And briefly, another preferred embodiment of the present invention is an improved assembly of electronic components of the type in which the electronic components have component terminals and a plurality of conductors are provided to carry electrical currents between respective of the plurality of conductors. The improvement comprises the use of an anisotropically conductive material to electrically connect the component terminals to the respective of the plurality of conductors to form an electrical circuit interconnecting the component terminals.

An advantage of the present invention is that it avoids the undue and even all use of solder materials in electronic assemblies, and thus of all of the attendant chemical considerations and human safety and environmental damage concerns related to the use of solder materials.

Another advantage of the present invention is that it permits avoiding the use of any higher than ambient temperature-based processes in electronic assemblies, and thus of all of the direct and indirect detrimental effects of high temperature on electronic components and in manufacturing environments.

And another advantage of the present invention is that it permits avoiding adding material, and thus undue dimensional bloat in resulting electronic assemblies made with this invention.

These and other objects and advantages of the present invention will become clear to those skilled in the art in view of the description of the best presently known mode of carrying out the invention and the industrial applicability of the preferred embodiment as described herein and as illustrated in the figures of the drawings.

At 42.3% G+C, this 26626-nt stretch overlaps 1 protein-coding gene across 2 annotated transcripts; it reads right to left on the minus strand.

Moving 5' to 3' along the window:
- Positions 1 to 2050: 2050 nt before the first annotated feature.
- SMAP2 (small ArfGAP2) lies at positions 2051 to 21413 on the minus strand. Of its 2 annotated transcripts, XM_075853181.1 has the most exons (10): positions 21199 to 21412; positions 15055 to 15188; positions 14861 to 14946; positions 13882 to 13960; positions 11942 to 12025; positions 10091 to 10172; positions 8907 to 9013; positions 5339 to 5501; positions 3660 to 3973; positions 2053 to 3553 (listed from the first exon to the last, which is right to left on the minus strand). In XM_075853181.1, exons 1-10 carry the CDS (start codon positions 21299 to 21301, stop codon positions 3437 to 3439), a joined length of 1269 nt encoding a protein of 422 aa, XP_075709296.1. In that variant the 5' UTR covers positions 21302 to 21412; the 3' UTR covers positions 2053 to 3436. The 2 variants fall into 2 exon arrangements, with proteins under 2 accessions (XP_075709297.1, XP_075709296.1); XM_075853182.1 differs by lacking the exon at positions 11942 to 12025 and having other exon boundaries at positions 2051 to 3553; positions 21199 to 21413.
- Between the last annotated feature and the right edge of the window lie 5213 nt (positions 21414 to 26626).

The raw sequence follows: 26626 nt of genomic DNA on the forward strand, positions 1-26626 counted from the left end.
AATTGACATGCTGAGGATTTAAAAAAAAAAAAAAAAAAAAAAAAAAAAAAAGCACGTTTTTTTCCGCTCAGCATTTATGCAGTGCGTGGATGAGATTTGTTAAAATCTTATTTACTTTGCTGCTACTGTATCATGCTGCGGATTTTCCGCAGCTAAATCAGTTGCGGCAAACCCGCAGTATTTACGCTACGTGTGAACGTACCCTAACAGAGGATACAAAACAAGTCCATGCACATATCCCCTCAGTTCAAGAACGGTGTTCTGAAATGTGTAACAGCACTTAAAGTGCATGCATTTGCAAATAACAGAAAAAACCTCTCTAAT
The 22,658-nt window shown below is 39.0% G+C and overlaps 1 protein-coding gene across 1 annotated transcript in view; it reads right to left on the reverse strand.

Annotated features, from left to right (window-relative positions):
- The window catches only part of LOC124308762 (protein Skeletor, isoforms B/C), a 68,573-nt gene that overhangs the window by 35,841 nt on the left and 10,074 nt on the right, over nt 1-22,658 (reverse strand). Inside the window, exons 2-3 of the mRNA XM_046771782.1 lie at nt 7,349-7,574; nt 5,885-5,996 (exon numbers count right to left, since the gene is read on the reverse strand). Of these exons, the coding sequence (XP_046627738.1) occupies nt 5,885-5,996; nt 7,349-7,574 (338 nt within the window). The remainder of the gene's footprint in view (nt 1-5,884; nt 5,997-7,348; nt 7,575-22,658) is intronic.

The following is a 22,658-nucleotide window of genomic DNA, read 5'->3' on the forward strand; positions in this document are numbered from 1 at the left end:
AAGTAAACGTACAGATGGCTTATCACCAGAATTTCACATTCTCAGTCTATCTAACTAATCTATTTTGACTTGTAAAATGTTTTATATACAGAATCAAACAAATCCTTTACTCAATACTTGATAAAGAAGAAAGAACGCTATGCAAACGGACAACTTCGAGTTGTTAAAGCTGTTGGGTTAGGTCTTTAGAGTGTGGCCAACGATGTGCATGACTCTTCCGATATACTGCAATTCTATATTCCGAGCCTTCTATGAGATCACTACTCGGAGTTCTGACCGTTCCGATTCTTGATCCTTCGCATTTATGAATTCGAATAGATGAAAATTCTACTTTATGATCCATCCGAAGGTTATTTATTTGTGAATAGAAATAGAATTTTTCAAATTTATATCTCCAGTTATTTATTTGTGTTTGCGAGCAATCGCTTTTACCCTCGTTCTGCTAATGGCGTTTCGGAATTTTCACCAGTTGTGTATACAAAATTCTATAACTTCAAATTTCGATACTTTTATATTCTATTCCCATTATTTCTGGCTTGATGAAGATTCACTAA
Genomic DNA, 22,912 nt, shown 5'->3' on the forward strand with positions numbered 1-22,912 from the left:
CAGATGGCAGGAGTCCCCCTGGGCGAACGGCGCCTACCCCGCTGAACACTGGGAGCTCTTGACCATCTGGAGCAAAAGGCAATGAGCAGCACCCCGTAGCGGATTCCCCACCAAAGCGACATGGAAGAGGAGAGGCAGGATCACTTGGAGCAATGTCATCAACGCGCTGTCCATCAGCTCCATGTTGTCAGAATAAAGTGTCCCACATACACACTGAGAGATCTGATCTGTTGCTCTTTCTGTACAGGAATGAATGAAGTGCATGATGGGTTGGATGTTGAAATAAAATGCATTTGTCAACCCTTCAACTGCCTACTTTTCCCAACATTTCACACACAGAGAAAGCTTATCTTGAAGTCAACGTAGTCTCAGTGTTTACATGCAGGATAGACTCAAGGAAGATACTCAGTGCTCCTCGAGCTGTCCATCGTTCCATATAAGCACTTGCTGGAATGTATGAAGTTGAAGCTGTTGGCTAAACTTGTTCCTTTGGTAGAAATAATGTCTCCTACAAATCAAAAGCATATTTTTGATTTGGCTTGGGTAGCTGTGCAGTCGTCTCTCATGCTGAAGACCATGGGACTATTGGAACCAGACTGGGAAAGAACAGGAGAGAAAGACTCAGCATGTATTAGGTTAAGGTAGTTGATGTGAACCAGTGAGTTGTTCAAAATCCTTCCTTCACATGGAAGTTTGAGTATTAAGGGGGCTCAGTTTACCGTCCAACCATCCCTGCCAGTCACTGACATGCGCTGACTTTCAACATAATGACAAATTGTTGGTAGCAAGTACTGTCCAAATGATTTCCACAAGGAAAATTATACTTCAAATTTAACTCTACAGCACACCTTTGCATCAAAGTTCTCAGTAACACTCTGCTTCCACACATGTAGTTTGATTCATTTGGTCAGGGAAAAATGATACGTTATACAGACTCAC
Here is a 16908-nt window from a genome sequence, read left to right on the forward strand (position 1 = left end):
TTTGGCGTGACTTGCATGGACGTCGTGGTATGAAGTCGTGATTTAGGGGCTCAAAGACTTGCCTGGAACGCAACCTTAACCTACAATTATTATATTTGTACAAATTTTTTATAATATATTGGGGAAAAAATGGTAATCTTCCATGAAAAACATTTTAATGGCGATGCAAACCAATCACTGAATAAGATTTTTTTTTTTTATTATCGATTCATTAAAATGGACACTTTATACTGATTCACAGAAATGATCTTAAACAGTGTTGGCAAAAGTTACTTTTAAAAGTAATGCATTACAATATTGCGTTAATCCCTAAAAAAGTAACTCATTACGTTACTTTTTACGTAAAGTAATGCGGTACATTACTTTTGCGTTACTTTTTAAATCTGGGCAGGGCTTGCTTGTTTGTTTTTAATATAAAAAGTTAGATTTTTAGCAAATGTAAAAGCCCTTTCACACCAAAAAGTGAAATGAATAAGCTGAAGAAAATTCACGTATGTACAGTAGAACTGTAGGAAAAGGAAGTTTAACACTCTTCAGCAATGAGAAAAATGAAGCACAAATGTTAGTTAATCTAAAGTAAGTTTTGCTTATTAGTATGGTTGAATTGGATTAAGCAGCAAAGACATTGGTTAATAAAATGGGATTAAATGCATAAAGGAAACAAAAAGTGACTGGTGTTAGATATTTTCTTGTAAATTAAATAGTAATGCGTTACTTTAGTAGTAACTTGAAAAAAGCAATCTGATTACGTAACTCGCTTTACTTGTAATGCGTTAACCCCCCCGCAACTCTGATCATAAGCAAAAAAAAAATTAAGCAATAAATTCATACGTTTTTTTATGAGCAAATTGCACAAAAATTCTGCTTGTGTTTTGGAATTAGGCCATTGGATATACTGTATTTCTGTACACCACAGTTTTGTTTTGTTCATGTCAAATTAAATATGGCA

BRIEF DESCRIPTION OF THE SEVERAL VIEWS OF THE DRAWING(S)

The purposes and advantages of the present invention will be apparent from the following detailed description in conjunction with the appended figures of drawings in which:

FIG. 1 (prior art) is a side cross-section view of a conventional solder-based assembly including a printed circuit board (PCB) and a component package.

FIG. 2 (prior art) is a side cross-section view of another conventional solder-based assembly including a PCB and a different component package.

FIG. 3 (prior art) is a side cross-section view of a solderless connection apparatus in accord with U.S. Pat. No. 6,160,714 by Green.

FIG. 4 is a side cross-section view of a portion of an exemplary assembly that is illustrative of the present invention;

FIGS. 5-11 are a series of side cross-section views of an assembly in accord with the present invention that are taken as the assembly proceeds through stages of manufacture; and

FIG. 12 is a side cross-section view of an assembly in manufacture wherein the stages depicted in FIGS. 5-6 are altered and the stages depicted in FIGS. 7-11 may or may not be the same.